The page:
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Joker Phillips Fired by Kentucky in Open Letter, Head Coach Will Finish Season

FAYETTEVILLE, AR - OCTOBER 13:  Head Coach Joker Phillips of the Kentucky Wildcats calls his team together during a timeout during a game against the Arkansas Razorbacks at Razorback Stadium on October 13, 2012 in Fayetteville, Arkansas.  (Photo by Wesley Hitt/Getty Images)
Wesley Hitt/Getty Images
Timothy RappFeatured ColumnistNovember 4, 2012

With the football program opening the season 1-9 and currently suffering an eight-game losing streak, the University of Kentucky has announced head coach Joker Phillips will be fired after the season.

In an open letter to the school and public, athletic director Mitch Barnhart announced the decision:

After much conversation, evaluation and prayer, I have determined that it is in the best interest of our athletics program to make a change in our football coaching staff at the conclusion of the season. I do so with a heavy heart for a man who has served his alma mater for almost 22 years as a player and a coach. Joker Phillips has carried the banner for the Blue and White with honor and pride. 

The press release went on to add, "The search for a new head coach will begin immediately and will be managed internally."

After leading the Wildcats to the BBVA Compass Bowl in his debut season as head coach in 2010—the fifth straight bowl game for Kentucky—Phillips has failed to lead the school to a bowl game in consecutive seasons.

Phillips released his own comments after the news broke (via Guy Ramsey of UKAthletics.com). Here's a portion of that statement:

We, as coaches, are measured on results.  We didn’t get the results we had worked and hoped for, therefore change is needed.  In my current 10-year stay at Kentucky, we’ve had some memorable moments as an assistant, coordinator and head coach.  We’ve had the opportunity to coach some fine young men and I am grateful to have had the privilege of watching them grow as players, as students and as people.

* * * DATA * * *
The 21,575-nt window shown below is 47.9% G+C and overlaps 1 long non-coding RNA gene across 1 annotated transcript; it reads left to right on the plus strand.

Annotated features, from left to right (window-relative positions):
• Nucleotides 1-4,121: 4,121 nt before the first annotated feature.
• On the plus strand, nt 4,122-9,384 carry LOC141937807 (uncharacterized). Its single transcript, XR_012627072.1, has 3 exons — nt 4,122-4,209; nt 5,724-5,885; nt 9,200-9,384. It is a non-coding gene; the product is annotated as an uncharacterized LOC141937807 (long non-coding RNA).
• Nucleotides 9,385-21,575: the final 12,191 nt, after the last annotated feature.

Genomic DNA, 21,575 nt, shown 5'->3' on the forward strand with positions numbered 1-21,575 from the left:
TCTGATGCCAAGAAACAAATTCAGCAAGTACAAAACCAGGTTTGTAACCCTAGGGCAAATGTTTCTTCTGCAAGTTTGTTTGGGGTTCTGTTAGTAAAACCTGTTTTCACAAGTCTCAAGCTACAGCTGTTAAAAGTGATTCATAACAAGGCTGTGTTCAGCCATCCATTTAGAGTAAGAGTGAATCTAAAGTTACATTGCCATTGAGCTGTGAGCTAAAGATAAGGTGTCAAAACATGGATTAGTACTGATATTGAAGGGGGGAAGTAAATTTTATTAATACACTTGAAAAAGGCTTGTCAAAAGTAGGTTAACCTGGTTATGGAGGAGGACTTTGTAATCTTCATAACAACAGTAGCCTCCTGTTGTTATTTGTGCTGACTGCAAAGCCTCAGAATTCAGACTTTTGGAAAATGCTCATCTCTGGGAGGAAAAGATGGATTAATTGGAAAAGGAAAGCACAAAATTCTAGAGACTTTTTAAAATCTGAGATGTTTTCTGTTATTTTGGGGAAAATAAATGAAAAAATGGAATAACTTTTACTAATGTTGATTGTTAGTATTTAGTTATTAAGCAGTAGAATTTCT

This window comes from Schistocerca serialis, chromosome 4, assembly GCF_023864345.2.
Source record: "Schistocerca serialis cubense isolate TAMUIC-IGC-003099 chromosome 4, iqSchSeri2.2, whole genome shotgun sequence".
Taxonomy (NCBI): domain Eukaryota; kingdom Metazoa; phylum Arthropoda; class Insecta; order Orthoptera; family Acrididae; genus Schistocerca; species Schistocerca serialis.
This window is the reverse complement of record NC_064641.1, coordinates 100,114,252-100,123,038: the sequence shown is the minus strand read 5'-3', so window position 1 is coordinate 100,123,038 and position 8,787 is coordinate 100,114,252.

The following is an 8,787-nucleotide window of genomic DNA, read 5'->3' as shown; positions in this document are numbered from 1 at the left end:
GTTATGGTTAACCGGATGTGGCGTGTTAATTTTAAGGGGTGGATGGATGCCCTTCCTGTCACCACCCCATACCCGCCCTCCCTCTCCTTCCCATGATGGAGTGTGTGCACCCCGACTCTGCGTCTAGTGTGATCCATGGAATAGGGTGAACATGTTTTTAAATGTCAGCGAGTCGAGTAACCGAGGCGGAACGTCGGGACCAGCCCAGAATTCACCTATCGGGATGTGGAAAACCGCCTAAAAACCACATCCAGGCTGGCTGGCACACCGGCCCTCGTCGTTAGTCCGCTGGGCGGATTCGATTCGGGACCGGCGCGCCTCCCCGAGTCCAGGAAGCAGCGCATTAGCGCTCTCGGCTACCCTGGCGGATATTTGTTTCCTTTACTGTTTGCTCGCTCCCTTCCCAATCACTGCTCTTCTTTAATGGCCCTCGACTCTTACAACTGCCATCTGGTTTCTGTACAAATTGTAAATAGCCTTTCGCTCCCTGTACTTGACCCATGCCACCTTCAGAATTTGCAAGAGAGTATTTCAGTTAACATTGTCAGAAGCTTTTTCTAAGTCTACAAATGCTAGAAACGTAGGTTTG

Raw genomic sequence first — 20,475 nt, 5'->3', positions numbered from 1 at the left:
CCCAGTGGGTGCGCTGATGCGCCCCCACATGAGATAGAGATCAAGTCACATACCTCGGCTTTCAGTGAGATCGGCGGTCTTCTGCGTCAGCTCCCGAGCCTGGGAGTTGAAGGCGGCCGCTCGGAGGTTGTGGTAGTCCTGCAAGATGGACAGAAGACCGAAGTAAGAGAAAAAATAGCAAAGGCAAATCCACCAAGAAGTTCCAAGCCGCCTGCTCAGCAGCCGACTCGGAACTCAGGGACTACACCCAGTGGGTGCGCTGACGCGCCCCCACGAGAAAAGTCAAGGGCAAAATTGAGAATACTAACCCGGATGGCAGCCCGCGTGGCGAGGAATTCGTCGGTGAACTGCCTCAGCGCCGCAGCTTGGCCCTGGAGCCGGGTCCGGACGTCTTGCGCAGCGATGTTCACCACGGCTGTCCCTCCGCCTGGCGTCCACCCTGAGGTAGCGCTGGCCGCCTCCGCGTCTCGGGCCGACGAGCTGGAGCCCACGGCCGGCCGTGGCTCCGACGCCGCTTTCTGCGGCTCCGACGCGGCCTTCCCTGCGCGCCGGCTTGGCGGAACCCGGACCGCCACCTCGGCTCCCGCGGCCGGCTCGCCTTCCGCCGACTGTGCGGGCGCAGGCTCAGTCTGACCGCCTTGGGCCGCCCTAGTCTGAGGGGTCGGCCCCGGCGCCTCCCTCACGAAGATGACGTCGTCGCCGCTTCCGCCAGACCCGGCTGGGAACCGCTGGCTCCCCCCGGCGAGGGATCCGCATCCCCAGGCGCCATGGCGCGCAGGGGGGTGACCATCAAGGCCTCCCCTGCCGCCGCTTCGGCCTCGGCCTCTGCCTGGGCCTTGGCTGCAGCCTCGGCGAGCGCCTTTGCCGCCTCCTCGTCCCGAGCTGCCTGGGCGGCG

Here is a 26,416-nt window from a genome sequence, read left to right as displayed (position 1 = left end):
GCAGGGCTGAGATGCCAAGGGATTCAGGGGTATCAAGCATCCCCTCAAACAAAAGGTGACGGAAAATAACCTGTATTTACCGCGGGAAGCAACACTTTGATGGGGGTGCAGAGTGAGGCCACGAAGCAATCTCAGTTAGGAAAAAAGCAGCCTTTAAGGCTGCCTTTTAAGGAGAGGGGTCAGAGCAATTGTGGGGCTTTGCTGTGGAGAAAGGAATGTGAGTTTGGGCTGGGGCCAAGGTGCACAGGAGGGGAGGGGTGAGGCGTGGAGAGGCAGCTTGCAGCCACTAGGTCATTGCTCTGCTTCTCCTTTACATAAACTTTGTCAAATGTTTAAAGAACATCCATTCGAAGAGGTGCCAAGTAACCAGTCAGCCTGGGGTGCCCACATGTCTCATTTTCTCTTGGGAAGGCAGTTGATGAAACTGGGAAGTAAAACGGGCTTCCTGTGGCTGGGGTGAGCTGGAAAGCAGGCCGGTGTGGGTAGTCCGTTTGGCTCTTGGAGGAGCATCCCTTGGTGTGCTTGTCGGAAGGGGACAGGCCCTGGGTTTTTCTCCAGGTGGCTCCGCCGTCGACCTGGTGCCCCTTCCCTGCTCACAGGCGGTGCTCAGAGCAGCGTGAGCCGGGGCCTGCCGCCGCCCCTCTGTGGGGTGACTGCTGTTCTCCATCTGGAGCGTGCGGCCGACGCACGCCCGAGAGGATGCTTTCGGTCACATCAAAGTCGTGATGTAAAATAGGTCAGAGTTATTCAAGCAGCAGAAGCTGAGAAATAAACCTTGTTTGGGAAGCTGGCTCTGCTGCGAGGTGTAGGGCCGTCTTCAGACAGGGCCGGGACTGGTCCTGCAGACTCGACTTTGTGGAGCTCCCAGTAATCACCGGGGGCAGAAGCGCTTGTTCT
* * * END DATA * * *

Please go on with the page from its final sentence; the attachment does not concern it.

After losing to Vanderbilt 40-0 in a game that looked like it was attended by about 10,000 people at kickoff—and with fans and local sportswriters already calling for Phillips' head before that disaster—it comes as little surprise that the Wildcats decided to go in a different direction.

In three seasons with the team, Phillips has a 12-23 record. Kentucky may not have the history of an Alabama, LSU or Georgia—and it may be a basketball school first—but the program is still expected to be more competitive than that.

While Phillips will remain until the end of the season, you can bet the conversation in Lexington will now turn to the next head coach of the program. One thing is for certain: The Wildcats will be expected to immediately be better than this year's version that started 1-9 and played in front of far too many empty seats.

 

Hit me up on Twitter—my tweets aren't afraid to get emotional after a big win.

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